Getting clearer

There’s a jigsaw puzzle
on the breakfast bar:
endless pieces
of a broken Victorian
Christmas. Specks of snow
in odd-shaped blue
mixed in with half
the words of a sign
selling warm chestnuts.
Miniature fingers
want to reach and create
a mess of the mess
but we wait
to see what it will become.

© Carl Burkitt 2021

To me you are cool

When I grow up
I want to be Paul and Barry Chuckle.
I want to wear red braces.
I want a catchphrase repeated.
I want to feel comfortable
with a moustache when eating soup.
I want the energy for panto.
I want a catchphrase repeated.
I want to smile
so wide people think
my cheeks will explode.
I want a catchphrase repeated.

© Carl Burkitt 2021

Hairdressers don’t cut their own hair

The owner of one dry cleaners
just walked into another dry cleaners
holding a white shirt folded over his forearm.
Here’s one for you, Harry.
How on Earth did you do that, Bob?!

They have loads to talk about:
all kinds of clean jokes and tip-sharing.
I wonder how many times they’ve said
the phrase Red wine stain on a weekday.
Do they look at suits hanging up
and imagine the weddings they’re going to,
the offices they hate being in,
the coffins they will carry on their shoulders?
Here’s one for you, Harry.
Sorry to hear that, Bob.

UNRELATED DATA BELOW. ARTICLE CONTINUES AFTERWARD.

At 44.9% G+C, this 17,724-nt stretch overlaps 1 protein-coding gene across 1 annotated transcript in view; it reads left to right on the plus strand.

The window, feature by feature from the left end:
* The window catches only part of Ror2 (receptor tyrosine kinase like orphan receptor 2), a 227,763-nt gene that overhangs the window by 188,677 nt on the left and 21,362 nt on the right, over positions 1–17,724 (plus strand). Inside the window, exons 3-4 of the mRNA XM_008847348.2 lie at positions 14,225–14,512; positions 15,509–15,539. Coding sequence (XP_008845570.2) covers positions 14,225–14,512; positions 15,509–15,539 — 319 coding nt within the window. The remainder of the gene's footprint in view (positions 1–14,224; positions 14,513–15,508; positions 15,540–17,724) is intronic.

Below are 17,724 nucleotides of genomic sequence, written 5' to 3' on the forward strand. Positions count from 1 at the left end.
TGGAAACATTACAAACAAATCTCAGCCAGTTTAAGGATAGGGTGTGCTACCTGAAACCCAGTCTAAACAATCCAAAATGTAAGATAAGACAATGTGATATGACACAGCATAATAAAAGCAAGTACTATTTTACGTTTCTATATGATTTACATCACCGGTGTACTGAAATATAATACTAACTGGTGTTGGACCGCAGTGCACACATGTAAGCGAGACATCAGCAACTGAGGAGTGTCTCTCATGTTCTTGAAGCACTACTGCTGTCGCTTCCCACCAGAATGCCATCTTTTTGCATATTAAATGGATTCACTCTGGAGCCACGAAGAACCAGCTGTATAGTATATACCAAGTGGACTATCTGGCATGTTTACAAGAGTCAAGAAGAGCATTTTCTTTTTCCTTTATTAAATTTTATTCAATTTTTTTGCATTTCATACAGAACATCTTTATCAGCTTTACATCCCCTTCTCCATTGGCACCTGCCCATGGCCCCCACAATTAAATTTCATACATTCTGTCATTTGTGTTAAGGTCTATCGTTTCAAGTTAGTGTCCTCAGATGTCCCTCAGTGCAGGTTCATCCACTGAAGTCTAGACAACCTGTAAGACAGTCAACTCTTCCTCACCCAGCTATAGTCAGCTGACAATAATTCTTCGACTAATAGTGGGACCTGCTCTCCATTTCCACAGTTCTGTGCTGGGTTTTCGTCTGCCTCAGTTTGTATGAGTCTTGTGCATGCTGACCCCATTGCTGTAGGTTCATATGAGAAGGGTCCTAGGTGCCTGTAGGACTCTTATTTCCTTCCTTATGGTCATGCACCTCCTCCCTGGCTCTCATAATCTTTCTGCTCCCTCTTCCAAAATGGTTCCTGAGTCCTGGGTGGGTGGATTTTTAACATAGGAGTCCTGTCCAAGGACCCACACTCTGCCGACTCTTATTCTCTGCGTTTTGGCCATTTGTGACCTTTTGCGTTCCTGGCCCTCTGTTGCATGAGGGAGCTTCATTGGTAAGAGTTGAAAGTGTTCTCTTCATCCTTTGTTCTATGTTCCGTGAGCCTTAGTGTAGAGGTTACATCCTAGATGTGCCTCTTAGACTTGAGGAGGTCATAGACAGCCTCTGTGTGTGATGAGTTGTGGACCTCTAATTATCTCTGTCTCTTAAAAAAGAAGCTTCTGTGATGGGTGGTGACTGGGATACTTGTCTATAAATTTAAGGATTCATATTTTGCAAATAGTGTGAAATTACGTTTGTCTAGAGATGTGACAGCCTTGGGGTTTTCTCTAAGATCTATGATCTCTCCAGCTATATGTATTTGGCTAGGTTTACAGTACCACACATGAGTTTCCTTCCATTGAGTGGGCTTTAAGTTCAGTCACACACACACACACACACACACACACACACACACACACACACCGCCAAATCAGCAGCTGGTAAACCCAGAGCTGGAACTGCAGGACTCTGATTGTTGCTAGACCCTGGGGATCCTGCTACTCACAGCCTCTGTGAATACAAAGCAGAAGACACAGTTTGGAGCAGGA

© Carl Burkitt 2021

H from Steps said it’s OK if your house is in a state

He is a single dad with twins.
They have names
fit for the red carpet
and understanding school corridors.
The kids fight like enemies.
He can’t remember a time
when he’s been able to turn around
without fear climbing up his spine.
Mornings are the feeling
in his stomach before stepping on stage.
His name is Ian.
No one expected 9pm to be his bedtime.
Life is harder than it used to be but he reckons
he could have 5 or 6 or 7 or 8 more.

© Carl Burkitt 2021

In line

The wardrobe door handles are giraffe
lined up waiting to be needed.
Rushed-morning fingerprints are dotted
across faded brass necks. Tails are non-existent.
The final of the four is charmingly wonky
or out of shape from an impatient hand,
depending on what mood you’re in.

© Carl Burkitt 2021

Spaghetti jazz

Eight thumbs and 32 fingers on the piano
in their own worlds. They never touch.
They are inventors and teachers
and chaos and desperate to learn
and desperate to unlearn and fireworks.
They are the uneven legs of a caterpillar,
sausages from different packets sizzling
in a nappy white pan. They are spaghetti jazz.
They are now and then. They are soft knuckles,
courageous slugs, a bag of giving it a go.

© Carl Burkitt 2021

Flying with no T-shirt

After Bill Callahan

Sometimes I wish I were an eagle
or something that knows it has claws.
Hold on. Let’s search online
for what keeps an eagle floating.
No, let’s guess. Hard work and magic.
Or maybe because it was born with wings.
Sometimes I wish I could remember
what I used to wish for. I would dance
with no T-shirt on in the living room
because I heard some men get paid for that.
I am wearing the thickest jumper I own.
It’s November and I’ve got shorts on.

© Carl Burkitt 2021

Alien invasion

I pretend to drink the fake tea you offer me
because I am terrified your heartbeat;
an earthquake across plans we no longer make.
I don’t understand how your nose was made,
it is no one’s and everyone’s.
I can see your veins. You look at me
like you understand what I’m saying.
I’m not the leader, mate. But I’ll do my best
to find them for you in my skin.

© Carl Burkitt 2021